The domestication of wild horses has had a huge impact on human history, offering important advantages in terms of mobility, nutrition, and warfare, among other things. But there are still many unknowns with regards to when and where humans' affinity for horses first began. These questions may have finally been answered by a new genetic study that traced the earliest domestication of horses to the Pontic-Caspian steppes, northern Caucasus, around 4,200 years ago.
Ludovic Orlando, a molecular archaeologist from France's CNRS research agency in Toulouse, was among the first researchers to study the horse genome. His lab houses the world's largest collection of wild and tamed horse DNA, some as old as 50,000 years old. This massive trove of genetic data helped him and his colleagues have a much clearer understanding of how humans shaped equine evolution. But it was only recently that Orlando and a team of more than 160 international scientists have been able to pinpoint the origin of domestic horses as we know them today.
Initially, the researchers turned their attention to Kazakhstan, where excavations of ancient Botai settlements had suggested these herders were among the first to domesticate horses. Yet although these 5,500-year-old horses from Botai showed signs of domestication, their DNA proved without a doubt that they were not the ancestors of modern domestic horses. So, the researchers moved to other possible origin spots like Anatolia, Siberia, and even the Iberian Peninsula, which each ultimately proved to be dead ends.
“We knew that the time period between 4,000 to 6,000 years ago was critical but no smoking guns could ever be found,” said Orlando in a statement.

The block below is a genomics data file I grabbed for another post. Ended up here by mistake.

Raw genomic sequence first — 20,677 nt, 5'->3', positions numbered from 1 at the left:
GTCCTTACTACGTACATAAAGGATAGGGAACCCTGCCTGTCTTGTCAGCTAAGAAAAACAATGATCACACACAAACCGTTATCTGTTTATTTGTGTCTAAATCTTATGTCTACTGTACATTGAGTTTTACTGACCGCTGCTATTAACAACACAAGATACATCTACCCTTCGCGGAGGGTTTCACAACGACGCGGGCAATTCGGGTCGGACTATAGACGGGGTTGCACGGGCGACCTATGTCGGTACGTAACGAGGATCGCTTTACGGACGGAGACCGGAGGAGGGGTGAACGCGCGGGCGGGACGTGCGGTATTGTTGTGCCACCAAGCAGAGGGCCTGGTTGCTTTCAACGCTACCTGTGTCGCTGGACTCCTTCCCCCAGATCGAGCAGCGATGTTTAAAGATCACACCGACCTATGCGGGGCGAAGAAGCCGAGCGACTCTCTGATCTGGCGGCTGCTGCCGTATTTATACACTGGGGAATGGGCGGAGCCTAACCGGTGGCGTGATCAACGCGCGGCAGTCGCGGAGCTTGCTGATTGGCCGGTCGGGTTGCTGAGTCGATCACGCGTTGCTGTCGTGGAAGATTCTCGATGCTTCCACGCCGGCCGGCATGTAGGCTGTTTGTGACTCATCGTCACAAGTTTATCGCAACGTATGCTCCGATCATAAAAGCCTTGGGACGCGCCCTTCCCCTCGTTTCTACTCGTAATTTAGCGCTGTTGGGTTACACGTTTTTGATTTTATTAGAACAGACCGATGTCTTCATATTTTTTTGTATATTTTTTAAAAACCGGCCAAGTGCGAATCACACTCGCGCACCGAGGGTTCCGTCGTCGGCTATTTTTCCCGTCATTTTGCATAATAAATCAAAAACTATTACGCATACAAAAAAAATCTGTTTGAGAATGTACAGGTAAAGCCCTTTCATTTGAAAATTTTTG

In response, Orlando and colleagues went back to the drawing board and opted for a new strategy. They widened their net to compare the genomes of 273 horses that lived between 52,000 and 2,200 years ago.
This strategy eventually paid off, showing that horses in Eurasia suffered a dramatic change between 4,200 and 4,000 years ago. A single genetic profile, which was previously confined to the Pontic steppes of the North Caucasus, spread very fast beyond its native region, eventually replacing all the wild horse populations from the Atlantic to Mongolia in the span of only a few centuries.
“That was a chance: the horses living in Anatolia, Europe, Central Asia, and Siberia used to be genetically quite distinct,” notes Dr. Pablo Librado, first author of the study published today in the journal Nature.
“The genetic data also point to an explosive demography at the time, with no equivalent in the last 100,000 years,” Orlando added. “This is when we took control over the reproduction of the animal and produced them in astronomic numbers.”
This particular early population of domesticated horses introduced two key genomic regions (GSDMC and ZFPM1.) with desirable adaptations that made them appealing to humans. One is linked to more docile behavior, while the other helps horses develop a stronger backbone. In time, these advantageous characteristics were further selected and helped domestic horses spread from the Western Eurasian steppe.
These genetic characteristics surfaced at the same time as archaeological evidence suggests spoke-wheeled chariots and Indo-Iranian languages started to spread throughout Asia. The combination of technology and culture helped the new horse breed to replace all other previous populations across Eurasia, showing how history and science can converge to reveal
These early domestic horse ancestors suffered further important domestications. For instance, after the Arabs expanded into Europe in the 7th-century, Arabian stallions outcompeted males from other breeds, which transferred their Y chromosomes to all modern horses alive today. Today's horses are much faster and stronger than their counterparts from 1,000 years ago, let alone those that lived 4,000 years ago. At the same time, their genetic diversity is much smaller than it ever has been, allowing more potentially deleterious mutations to accumulate and lead to a higher risk of genetic disease.